Second, Sprint wins by getting the DoJ to commit to its 2010 Guidelines concentration numbers for purposes of analyzing this, and perhaps future wireless transactions.  This represents a potentially significant departure from past analyses, because it has the effect of making the smaller competitors acquisition targets (because they have limited growth ceilings), rather than marketplace threats.  For Sprint, the oligopoly is the finish line--it doesn't matter who's left in the market, as long as existing firms will be leaving, and new firms won't be entering.

Third, Sprint--through the DoJ--has succeeded in reducing competition by creating artificial exit barriers. In other words, firms that invest, obtain a measure of success, and then seek to leave the market would now be required to "pay" a "penalty" (accept less than the fair value of their enterprise) in order to get their investment out.  So, assuming there is a firm large enough to buy T-Mobile as an ongoing competitor (say China Mobile), and continue to invest in T-Mobile, the Department would minimize that risk for Sprint by declaring T-Mobile to be a "liquidity trap."

The Risks: The Whale No Hesitate--Sprint Goes All-In

Why did Sprint file its own, almost identical, antitrust case?  We know that it won't be consolidated with the DoJ case, because--as noted in the 8/23 post--only the Government represents consumers and competition.  Sprint, unlike the Government, needs to allege a Sprint-specific injury, which it makes only the vaguest attempt at asserting in a scant, vague 5 paragraphs at the end.  Sprint's goal is not to win, but to have a voice in the settlement of the case.

First, Sprint needs this litigation to have a zero-sum outcome, and they've drawn a judge that is known for moving the litigation along.  So, the worst case for Sprint is that Justice settles.  Why?  Because the likely result would be a stronger T-Mo/AT&T competitor plus amped up competition from U.S. Cellular, Metro PCS and Leap who would likely be the beneficiaries of significant divestitures. So even though Sprint's complaint will eventually be dismissed for lack of standing, the presence of the complaint is designed to put added pressure on DOJ not to settle.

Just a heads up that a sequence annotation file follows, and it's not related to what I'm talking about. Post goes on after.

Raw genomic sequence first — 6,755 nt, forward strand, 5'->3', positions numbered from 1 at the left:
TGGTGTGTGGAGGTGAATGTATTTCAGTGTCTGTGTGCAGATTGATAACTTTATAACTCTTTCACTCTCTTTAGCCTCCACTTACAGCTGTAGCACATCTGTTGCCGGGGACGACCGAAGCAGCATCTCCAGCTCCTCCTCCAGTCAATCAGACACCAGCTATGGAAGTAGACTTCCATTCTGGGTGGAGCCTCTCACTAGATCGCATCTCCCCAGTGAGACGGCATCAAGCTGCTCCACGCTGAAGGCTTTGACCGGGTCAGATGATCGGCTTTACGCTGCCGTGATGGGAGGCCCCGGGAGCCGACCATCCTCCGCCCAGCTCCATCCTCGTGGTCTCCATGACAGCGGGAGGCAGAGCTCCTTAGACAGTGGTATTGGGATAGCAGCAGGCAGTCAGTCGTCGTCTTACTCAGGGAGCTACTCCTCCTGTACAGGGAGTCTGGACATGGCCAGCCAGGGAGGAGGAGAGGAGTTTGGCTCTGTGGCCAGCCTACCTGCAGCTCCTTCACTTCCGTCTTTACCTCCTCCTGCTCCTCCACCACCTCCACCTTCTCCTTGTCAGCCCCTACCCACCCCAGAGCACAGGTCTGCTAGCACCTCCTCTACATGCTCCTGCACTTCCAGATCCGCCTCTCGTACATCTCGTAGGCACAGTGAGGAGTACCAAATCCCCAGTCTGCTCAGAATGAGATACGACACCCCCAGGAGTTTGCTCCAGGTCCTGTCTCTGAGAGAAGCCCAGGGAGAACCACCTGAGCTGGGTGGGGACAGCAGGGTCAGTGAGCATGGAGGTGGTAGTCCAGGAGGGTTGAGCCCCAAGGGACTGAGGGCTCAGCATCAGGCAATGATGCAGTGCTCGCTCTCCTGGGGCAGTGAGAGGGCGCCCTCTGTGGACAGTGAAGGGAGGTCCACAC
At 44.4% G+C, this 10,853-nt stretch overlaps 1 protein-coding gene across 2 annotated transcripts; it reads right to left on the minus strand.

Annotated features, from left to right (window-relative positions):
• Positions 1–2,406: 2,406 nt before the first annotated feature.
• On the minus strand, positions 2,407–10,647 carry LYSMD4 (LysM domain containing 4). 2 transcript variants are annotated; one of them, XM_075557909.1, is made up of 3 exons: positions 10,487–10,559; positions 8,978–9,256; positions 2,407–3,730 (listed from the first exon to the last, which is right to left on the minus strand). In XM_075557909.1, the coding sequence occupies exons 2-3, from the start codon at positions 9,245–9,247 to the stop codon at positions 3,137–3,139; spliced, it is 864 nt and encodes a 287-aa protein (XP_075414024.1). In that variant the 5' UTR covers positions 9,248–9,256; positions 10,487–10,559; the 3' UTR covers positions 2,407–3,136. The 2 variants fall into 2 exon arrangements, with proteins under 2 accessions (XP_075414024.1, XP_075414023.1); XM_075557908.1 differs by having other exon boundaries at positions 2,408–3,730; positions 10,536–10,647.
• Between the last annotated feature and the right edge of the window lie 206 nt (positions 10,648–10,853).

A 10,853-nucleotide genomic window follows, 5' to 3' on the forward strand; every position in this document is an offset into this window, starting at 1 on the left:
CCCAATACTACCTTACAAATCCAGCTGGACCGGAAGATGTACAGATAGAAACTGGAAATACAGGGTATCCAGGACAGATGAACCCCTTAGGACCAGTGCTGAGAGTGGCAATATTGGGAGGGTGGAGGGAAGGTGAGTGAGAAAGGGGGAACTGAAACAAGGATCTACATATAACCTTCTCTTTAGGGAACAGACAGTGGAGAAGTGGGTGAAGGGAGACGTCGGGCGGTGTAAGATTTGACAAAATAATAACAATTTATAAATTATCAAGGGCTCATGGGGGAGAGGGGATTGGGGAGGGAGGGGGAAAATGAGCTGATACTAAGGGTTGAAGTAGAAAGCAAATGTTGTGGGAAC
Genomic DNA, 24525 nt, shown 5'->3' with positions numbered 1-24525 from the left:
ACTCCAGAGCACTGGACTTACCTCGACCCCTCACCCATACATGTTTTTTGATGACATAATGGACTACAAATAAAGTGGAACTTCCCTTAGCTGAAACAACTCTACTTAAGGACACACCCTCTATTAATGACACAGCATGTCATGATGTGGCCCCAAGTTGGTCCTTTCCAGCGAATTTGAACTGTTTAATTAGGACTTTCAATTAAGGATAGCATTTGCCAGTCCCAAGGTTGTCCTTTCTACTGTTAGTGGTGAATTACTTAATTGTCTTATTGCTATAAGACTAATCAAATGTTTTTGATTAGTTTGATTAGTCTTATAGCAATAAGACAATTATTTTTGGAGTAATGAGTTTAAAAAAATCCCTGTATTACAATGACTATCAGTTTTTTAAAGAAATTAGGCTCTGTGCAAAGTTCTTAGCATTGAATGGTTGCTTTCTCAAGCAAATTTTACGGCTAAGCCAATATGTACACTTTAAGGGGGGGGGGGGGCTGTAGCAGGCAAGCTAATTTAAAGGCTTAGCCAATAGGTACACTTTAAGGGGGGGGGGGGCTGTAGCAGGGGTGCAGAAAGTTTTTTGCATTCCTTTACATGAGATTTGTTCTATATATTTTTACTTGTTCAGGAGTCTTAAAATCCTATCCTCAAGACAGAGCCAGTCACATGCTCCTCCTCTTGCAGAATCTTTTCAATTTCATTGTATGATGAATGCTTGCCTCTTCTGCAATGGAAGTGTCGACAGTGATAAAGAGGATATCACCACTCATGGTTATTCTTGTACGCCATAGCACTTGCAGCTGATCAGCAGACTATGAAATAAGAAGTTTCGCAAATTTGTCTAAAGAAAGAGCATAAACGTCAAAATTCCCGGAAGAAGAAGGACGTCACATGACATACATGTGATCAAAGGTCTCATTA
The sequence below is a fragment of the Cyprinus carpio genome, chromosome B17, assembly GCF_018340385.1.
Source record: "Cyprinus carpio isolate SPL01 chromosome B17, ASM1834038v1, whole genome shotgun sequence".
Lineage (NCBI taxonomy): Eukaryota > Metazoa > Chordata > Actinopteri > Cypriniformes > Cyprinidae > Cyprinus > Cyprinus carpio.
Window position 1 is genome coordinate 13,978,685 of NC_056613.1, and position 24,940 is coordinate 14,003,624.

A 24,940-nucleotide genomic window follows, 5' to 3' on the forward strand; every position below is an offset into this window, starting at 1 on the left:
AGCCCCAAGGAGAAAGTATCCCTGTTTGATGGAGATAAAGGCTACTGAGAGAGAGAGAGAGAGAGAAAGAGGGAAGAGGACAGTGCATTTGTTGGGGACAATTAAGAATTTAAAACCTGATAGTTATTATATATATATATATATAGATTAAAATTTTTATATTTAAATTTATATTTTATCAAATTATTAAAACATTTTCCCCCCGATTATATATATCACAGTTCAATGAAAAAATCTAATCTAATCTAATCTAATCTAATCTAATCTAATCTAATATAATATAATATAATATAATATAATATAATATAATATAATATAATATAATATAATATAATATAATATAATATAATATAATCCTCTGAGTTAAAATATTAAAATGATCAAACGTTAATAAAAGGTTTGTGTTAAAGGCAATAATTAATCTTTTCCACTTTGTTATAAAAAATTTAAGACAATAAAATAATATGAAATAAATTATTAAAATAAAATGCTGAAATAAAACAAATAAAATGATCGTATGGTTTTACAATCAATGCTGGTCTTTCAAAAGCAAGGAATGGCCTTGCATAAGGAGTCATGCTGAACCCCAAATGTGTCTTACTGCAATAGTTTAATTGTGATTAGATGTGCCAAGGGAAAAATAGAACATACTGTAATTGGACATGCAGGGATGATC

Remember, if Justice wins the case, they only enjoin the deal as structured.  AT&T can withdraw its existing merger application at any time and come back with a new deal with DT.  Because of this omnipresent possibility, it may be the case that, paradoxically, the best outcome for Sprint would be to keep the litigation going if it looks like AT&T will "win." In that sense Sprint's filing is tactical, not substantive.

Second, Sprint's interest foreshadows that Sprint sees a significant role for itself in any Tunney Act proceedings to evaluate any settlement of the DoJ/AT&T litigation.  (The Tunney Act requires the DoJ to put out all DoJ antitrust settlements for public comment and that a court review the settlement to ensure that it adequately addresses the concerns identified in the complaint.)  This is the big risk that Sprint has overplayed its hand and will provoke a "fix it first" solution wherein the litigation is dismissed, the transaction is restructured so AT&T gets the capacity it needs, and DT gets a fair price for the assets that will go to strengthen smaller competitors.